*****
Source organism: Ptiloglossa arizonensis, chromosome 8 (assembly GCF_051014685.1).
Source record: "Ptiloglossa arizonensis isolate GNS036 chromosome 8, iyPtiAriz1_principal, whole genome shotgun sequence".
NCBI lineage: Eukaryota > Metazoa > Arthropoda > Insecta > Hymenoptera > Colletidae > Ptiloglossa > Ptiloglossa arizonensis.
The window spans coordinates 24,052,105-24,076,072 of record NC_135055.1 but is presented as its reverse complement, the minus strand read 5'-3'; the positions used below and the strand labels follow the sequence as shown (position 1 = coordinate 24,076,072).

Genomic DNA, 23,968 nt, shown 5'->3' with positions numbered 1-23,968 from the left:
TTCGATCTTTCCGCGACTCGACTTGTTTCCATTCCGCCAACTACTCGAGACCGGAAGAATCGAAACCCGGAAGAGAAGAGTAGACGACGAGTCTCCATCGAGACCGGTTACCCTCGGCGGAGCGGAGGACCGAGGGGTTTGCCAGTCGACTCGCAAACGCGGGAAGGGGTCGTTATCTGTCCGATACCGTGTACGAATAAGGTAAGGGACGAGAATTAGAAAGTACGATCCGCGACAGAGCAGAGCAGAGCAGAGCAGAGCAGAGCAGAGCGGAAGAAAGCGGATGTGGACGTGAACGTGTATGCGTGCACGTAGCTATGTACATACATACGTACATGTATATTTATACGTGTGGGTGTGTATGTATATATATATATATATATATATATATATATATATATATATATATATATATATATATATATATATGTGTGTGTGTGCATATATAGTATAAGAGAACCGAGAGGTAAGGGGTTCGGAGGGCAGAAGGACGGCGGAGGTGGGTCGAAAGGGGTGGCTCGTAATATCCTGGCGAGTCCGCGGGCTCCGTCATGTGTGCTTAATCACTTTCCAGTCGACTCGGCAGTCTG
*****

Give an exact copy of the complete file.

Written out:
Source organism: Ptiloglossa arizonensis, chromosome 8 (assembly GCF_051014685.1).
Source record: "Ptiloglossa arizonensis isolate GNS036 chromosome 8, iyPtiAriz1_principal, whole genome shotgun sequence".
NCBI lineage: Eukaryota > Metazoa > Arthropoda > Insecta > Hymenoptera > Colletidae > Ptiloglossa > Ptiloglossa arizonensis.
The window spans coordinates 24,052,105-24,076,072 of record NC_135055.1 but is presented as its reverse complement, the minus strand read 5'-3'; the positions used below and the strand labels follow the sequence as shown (position 1 = coordinate 24,076,072).

Genomic DNA, 23,968 nt, shown 5'->3' with positions numbered 1-23,968 from the left:
TTCGATCTTTCCGCGACTCGACTTGTTTCCATTCCGCCAACTACTCGAGACCGGAAGAATCGAAACCCGGAAGAGAAGAGTAGACGACGAGTCTCCATCGAGACCGGTTACCCTCGGCGGAGCGGAGGACCGAGGGGTTTGCCAGTCGACTCGCAAACGCGGGAAGGGGTCGTTATCTGTCCGATACCGTGTACGAATAAGGTAAGGGACGAGAATTAGAAAGTACGATCCGCGACAGAGCAGAGCAGAGCAGAGCAGAGCAGAGCAGAGCGGAAGAAAGCGGATGTGGACGTGAACGTGTATGCGTGCACGTAGCTATGTACATACATACGTACATGTATATTTATACGTGTGGGTGTGTATGTATATATATATATATATATATATATATATATATATATATATATATATATATATATATATATATATGTGTGTGTGTGCATATATAGTATAAGAGAACCGAGAGGTAAGGGGTTCGGAGGGCAGAAGGACGGCGGAGGTGGGTCGAAAGGGGTGGCTCGTAATATCCTGGCGAGTCCGCGGGCTCCGTCATGTGTGCTTAATCACTTTCCAGTCGACTCGGCAGTCTG